What my father taught me: Jim Newton
The former university robotics teacher and founder of TechShop on learning to make things.
My earliest memories are of my dad and me in his home workshop in Burlingame, California. Dad built a glass fibre Meyers Manxstyle dune buggy there when I was 8 years old. He drove a 1960 VW bug into the carport and turned it into an entirely different, yellow machine. That’s when I learned I could make anything I set my mind to make.
Even now the smell of steel being welded and glass fibre being sanded takes me back to that time. I was very young when he began letting me use his tools to make goofy little inventions. He even taught me to gas-weld. He told me simply to form a small puddle of steel, then move over a little and form another one. He said that the weld should look like a stack of coins that had tipped over.
When we moved to San Jose in 1972, Dad and I built an electric minibike. The engine was missing from the frame we scrounged, so we retrofitted it with a starter motor and a battery from a junked car. The bike had insane torque but not much range, since the battery was old. The bike would go around the block maybe four times before running out of power.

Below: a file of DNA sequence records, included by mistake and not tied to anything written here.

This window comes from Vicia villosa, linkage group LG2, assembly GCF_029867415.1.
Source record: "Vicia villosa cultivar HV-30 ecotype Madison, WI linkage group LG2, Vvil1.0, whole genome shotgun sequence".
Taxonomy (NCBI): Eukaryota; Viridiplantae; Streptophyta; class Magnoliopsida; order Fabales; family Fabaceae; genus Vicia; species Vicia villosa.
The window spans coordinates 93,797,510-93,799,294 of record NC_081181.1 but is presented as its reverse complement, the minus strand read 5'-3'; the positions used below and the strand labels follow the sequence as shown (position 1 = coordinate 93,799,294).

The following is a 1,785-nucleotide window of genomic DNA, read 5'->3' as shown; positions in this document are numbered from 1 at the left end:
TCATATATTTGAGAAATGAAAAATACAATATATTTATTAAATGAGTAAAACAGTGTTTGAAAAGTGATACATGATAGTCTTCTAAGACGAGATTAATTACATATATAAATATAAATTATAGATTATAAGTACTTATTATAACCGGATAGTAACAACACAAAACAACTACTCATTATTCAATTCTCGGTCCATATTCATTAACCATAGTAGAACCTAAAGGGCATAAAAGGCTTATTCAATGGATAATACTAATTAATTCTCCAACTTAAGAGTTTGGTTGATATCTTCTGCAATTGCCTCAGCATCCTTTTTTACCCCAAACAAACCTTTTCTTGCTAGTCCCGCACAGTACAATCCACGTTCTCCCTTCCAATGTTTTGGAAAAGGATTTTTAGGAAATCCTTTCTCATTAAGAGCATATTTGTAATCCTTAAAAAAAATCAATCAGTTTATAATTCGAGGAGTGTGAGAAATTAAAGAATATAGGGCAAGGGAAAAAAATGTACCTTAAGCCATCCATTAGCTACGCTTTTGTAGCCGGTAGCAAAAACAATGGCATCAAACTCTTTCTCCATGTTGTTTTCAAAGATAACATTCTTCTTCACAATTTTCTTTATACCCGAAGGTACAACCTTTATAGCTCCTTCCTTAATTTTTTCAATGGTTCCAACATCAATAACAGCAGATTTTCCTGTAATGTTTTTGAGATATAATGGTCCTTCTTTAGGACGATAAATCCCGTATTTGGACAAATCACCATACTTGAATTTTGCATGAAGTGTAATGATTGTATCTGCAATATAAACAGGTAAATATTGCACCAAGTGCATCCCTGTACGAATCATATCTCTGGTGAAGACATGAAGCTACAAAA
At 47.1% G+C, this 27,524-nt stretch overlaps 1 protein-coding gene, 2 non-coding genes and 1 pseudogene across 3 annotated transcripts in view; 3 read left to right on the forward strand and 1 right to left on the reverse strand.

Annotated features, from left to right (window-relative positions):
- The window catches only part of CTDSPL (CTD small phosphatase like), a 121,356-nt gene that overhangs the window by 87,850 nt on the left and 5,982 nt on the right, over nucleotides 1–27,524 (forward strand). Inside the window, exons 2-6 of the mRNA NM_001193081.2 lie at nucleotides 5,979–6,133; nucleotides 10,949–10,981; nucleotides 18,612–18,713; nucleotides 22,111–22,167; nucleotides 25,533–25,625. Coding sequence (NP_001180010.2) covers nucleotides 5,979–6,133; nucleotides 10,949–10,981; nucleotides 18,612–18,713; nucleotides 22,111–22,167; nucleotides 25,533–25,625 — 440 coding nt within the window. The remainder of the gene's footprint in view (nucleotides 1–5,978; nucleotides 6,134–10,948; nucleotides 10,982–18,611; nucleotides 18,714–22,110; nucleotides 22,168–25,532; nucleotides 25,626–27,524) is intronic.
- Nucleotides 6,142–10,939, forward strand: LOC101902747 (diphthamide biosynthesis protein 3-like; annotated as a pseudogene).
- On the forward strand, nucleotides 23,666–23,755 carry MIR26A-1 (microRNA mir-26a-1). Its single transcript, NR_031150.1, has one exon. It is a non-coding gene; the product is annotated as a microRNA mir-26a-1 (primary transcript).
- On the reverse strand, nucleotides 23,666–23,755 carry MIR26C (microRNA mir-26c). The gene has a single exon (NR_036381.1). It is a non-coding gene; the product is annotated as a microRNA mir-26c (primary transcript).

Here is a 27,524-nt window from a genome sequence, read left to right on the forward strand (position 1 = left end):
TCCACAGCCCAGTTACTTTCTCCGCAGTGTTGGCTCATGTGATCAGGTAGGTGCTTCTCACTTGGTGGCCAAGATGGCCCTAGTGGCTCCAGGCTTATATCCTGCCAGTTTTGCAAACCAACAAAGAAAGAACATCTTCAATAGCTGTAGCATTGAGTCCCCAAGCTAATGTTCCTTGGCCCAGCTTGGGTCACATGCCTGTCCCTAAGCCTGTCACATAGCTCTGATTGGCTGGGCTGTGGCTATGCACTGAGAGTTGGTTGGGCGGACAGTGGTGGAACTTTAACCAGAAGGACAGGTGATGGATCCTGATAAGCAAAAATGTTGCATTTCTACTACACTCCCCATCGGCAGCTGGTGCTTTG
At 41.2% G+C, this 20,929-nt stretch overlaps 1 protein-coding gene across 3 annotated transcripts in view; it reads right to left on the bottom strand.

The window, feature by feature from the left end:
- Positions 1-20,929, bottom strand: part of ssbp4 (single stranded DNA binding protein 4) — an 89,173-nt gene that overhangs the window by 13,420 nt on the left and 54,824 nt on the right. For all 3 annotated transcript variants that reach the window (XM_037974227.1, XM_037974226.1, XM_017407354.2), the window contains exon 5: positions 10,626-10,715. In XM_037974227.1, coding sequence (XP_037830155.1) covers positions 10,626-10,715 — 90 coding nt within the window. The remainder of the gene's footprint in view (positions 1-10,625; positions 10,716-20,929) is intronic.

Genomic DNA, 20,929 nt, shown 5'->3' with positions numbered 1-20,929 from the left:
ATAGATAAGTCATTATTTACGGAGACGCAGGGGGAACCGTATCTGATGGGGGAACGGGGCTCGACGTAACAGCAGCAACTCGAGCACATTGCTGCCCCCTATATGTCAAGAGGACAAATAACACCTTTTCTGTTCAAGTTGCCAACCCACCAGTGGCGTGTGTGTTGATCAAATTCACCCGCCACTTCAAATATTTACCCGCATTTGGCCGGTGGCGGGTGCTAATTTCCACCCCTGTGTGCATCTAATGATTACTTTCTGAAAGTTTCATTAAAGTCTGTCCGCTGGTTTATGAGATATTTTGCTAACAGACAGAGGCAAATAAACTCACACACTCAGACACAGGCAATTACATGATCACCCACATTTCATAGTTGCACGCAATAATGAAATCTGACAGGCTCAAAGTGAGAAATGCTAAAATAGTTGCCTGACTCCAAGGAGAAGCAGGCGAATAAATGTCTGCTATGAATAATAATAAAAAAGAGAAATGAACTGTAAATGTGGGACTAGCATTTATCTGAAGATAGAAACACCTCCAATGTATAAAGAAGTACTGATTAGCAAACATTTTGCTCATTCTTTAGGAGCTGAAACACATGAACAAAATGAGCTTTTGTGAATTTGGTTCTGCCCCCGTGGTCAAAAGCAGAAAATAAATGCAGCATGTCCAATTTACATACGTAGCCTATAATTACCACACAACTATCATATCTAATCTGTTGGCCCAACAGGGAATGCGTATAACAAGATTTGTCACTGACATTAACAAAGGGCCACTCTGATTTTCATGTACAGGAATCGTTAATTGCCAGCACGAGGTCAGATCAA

I’m not sure where Dad learned all the stuff he taught me, but he knew a lot. He showed me how to make an arc lamp with carbon rods from D batteries and an electric train’s transformer, and how to use a pencil with an eraser in a drill to create swirl effects on metal. After he taught me soldering, we made a siren circuit with a speaker in a Prince Albert tobacco tin. I took it to school and got in trouble for having a siren, not for having a tobacco container.
My dad passed away in 1998, so he never saw TechShop, where I’m certain he would have loved to hang out. Today, I think of him every time I make something.